The diagnosis of Attention Deficit Disorder (ADD) and Attention Deficit Hyperactivity Disorder (ADHD) have been made with increasing frequency during the last decade. A visit to the health room in any school at noon when the nurse is passing out medications illustrates how common this diagnosis has become. Child after child is lining up for their mid-day dosage of Ritalin, Adderall, or similar stimulant used to treat ADD. While the medicine helps the child’s ability to “focus,” these drugs can have negative side effects related to appetite, sleep, and growth. More than one parent, teacher, and school nurse have asked themselves, “Do all of these children really have ADD?”
ADD and ADHD are psychiatric disorders characterized by inattentiveness or hyperactivity and compulsiveness which hinder a child’s academic or social performance. Because there is not yet an objective clinical test to confirm ADD or ADHD, the diagnosis is based on a set of subjective symptoms. If children exhibit any six of nine characteristics in either category, they are labeled ADD or ADHD. In an effort to help children who are struggling at school because of their short attention spans, many parents, teachers, and doctors make the assumption that these children have ADD and start them on medications. Unfortunately, they are often treating the symptoms and not the real cause. High distractibility and difficulty remaining on task are not the sole domain of ADD. These can be symptoms of other problems.
Children with undetected vision problems can exhibit symptoms similar to ADD. Studies show that approximately 20% of school-aged children suffer from eye teaming or focusing deficits which make remaining on task for long periods of time difficult. Like those with ADD, children with vision-based learning problems are highly distractible, have short attention spans, make careless errors, fail to complete assignments, and are often fidgety and off task. However, their inability to remain on task is caused by the discomfort of using their eyes for long periods of time at close ranges, not true deficits in attention. Unfortunately, parents and teachers are not trained to recognize the difference and these children are often misdiagnosed.
For example, children with eye teaming disorders called convergence insufficiency and convergence excess often appear to have ADD or ADHD. These children have difficulty using their two eyes together at the close-up distances required for reading and writing. After a short period of time, they can no longer control their eye movements, and the print on the page begins to jump and move as they struggle to aim their eyes at the same point on the page. The result is a great deal of eyestrain as they fight to coordinate their eyes. Soon these children are forced to exercise their only relief–avoidance of the close-up tasks which are making them uncomfortable. These children are often looking around the room, getting a drink, going to the bathroom, staring out the window, or talking to their neighbors. They’re taking “vision breaks,” although they don’t realize that’s what they’re doing. Children with eye teaming problems have always seen this way, and most are not aware that their close-up vision is not normal. Few report eye strain or blurred or double print; all they know is that they cannot continue with their seat work one more moment. As the day progresses, they become increasingly fatigued and frustrated. (For a more detailed description of learning-related vision problems, visit http://www.childrensvision.com.)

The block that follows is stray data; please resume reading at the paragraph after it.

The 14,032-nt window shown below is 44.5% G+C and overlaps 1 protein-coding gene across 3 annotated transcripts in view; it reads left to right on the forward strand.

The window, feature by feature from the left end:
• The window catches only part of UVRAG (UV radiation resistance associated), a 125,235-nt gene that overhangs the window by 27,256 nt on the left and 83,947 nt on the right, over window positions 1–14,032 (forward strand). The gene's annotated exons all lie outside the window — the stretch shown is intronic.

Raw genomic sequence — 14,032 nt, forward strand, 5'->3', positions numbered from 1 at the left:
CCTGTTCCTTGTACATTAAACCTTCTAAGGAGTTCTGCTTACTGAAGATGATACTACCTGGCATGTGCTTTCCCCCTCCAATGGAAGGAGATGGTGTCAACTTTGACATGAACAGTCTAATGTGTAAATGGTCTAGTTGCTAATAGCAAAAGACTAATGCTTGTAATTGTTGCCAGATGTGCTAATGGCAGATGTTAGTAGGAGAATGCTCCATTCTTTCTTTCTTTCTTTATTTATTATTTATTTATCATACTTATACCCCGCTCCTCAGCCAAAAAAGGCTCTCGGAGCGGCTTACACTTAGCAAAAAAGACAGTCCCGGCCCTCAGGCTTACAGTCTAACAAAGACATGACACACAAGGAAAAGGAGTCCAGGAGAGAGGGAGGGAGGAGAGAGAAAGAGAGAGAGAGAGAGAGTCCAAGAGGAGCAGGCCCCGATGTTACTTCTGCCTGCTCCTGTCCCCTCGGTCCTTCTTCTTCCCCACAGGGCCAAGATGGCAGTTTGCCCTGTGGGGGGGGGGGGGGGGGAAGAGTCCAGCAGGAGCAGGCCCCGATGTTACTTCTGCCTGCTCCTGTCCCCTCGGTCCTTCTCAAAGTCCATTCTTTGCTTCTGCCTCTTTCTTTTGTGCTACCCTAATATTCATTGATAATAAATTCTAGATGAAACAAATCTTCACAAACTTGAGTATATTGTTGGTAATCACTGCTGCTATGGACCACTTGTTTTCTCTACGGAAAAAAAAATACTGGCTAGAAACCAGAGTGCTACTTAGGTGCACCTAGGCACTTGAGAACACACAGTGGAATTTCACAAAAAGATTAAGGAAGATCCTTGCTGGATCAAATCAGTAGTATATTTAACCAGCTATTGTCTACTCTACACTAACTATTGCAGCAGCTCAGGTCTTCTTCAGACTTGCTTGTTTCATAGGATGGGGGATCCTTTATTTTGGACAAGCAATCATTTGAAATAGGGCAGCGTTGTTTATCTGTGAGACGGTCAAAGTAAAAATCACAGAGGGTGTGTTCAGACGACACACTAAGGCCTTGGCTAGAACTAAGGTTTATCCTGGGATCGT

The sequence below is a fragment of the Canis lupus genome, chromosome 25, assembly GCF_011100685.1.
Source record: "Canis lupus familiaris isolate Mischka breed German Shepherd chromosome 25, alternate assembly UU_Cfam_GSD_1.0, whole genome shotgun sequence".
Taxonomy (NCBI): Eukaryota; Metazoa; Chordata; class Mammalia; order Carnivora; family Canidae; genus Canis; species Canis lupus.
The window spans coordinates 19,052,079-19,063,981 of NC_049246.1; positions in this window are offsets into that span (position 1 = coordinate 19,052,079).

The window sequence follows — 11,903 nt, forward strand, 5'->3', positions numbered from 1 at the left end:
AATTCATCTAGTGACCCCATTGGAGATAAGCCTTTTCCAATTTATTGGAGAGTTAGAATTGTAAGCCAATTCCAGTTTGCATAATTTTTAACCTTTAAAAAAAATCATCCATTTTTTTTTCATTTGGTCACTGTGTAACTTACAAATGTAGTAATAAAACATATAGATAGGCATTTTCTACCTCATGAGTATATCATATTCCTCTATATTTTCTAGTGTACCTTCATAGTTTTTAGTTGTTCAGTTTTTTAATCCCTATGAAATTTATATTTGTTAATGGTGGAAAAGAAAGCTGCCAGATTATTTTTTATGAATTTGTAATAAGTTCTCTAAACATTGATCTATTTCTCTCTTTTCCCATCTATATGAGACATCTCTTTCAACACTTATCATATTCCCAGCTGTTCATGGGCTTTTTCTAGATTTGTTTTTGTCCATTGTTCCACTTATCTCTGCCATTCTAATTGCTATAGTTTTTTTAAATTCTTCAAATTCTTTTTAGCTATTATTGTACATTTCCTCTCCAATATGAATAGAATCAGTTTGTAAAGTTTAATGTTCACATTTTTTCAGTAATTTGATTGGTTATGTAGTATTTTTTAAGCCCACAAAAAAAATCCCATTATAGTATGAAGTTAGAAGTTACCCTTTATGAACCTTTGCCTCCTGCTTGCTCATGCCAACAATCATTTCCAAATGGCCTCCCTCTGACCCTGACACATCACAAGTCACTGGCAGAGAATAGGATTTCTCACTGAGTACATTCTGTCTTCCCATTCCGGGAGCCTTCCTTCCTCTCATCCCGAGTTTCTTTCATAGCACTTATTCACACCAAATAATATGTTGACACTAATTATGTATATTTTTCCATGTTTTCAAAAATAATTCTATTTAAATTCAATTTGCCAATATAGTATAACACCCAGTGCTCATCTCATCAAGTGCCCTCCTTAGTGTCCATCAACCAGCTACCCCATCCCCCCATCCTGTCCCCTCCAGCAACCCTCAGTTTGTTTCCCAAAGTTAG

The connection between eye teaming problems and attention deficit disorders was recently documented in medical journals. The latest research study found children diagnosed with ADHD were three times as likely to have a convergence insufficiency than children in the rest of the population. Dr. David B. Granet, director of the Ratner Children’s Eye Center of the University of California in San Diego and a nationally known pediatric ophthalmologist, explains that because this kind of eye teaming problem causes children to have difficulty keeping both eyes focused on a close target, it becomes more difficult for them to concentrate on reading, one of the ways doctors diagnose ADHD. As a result of his research, Dr. Granet recommends that no child be diagnosed with ADD or ADHD until their visual system has been checked because the chance of a misdiagnosis is just too great. (Strabismus, Volume 13, Number 4 / December 2005, Pages: 163 – 168)
Any child who is suspected of having ADD should have a complete eye exam by a pediatric specialist in children’s vision to determine if poor visual processing is a factor in the child’s behavior. Unlike ADD which is diagnosed by a subjective checklist, objective clinical measures and tests can be run to determine for certain if the child has a learning-related vision problem which is making it difficult for him to remain on task.
To find out more please visit: http://www.childrensvision.com
To find a qualified developmental optometrist trained to diagnose and treat vision-based learning problems, contact the national certifying board of the College of Optometrists in Vision Development at 1-888-268-3770 or visit their web site at http://www.covd.org.